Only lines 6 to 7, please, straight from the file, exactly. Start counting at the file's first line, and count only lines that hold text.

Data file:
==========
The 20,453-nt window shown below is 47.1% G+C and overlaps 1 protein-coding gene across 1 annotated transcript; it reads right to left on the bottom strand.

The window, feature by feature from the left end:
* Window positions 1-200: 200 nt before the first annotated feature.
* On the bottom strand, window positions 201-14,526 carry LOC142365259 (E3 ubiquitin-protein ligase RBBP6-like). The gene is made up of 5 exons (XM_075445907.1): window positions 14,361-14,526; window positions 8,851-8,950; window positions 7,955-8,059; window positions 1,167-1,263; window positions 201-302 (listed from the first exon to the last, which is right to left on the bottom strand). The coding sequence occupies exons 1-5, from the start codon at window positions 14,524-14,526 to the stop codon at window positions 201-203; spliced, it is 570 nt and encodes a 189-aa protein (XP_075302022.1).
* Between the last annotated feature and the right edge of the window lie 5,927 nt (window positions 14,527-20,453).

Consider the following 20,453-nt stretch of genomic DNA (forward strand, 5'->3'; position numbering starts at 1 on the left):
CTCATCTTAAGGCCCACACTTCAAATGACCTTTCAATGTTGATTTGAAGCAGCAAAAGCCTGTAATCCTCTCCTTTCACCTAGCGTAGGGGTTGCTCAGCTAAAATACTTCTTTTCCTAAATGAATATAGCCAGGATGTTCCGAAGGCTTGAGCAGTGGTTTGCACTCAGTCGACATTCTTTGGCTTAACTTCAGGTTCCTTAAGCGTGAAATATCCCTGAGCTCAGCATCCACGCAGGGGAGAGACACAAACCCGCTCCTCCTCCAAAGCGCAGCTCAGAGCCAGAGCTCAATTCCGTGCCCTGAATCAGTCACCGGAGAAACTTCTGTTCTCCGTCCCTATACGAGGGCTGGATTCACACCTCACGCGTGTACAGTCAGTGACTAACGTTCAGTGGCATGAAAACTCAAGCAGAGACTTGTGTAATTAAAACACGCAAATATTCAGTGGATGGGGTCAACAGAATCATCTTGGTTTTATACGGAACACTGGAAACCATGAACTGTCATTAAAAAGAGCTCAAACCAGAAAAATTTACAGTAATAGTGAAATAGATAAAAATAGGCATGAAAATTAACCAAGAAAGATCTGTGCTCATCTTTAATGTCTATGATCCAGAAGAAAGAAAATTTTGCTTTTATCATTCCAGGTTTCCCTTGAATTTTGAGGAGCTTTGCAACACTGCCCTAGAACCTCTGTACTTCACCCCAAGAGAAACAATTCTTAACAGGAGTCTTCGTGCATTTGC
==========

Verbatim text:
Consider the following 20,453-nt stretch of genomic DNA (forward strand, 5'->3'; position numbering starts at 1 on the left):
CTCATCTTAAGGCCCACACTTCAAATGACCTTTCAATGTTGATTTGAAGCAGCAAAAGCCTGTAATCCTCTCCTTTCACCTAGCGTAGGGGTTGCTCAGCTAAAATACTTCTTTTCCTAAATGAATATAGCCAGGATGTTCCGAAGGCTTGAGCAGTGGTTTGCACTCAGTCGACATTCTTTGGCTTAACTTCAGGTTCCTTAAGCGTGAAATATCCCTGAGCTCAGCATCCACGCAGGGGAGAGACACAAACCCGCTCCTCCTCCAAAGCGCAGCTCAGAGCCAGAGCTCAATTCCGTGCCCTGAATCAGTCACCGGAGAAACTTCTGTTCTCCGTCCCTATACGAGGGCTGGATTCACACCTCACGCGTGTACAGTCAGTGACTAACGTTCAGTGGCATGAAAACTCAAGCAGAGACTTGTGTAATTAAAACACGCAAATATTCAGTGGATGGGGTCAACAGAATCATCTTGGTTTTATACGGAACACTGGAAACCATGAACTGTCATTAAAAAGAGCTCAAACCAGAAAAATTTACAGTAATAGTGAAATAGATAAAAATAGGCATGAAAATTAACCAAGAAAGATCTGTGCTCATCTTTAATGTCTATGATCCAGAAGAAAGAAAATTTTGCTTTTATCATTCCAGGTTTCCCTTGAATTTTGAGGAGCTTTGCAACACTGCCCTAGAACCTCTGTACTTCACCCCAAGAGAAACAATTCTTAACAGGAGTCTTCGTGCATTTGC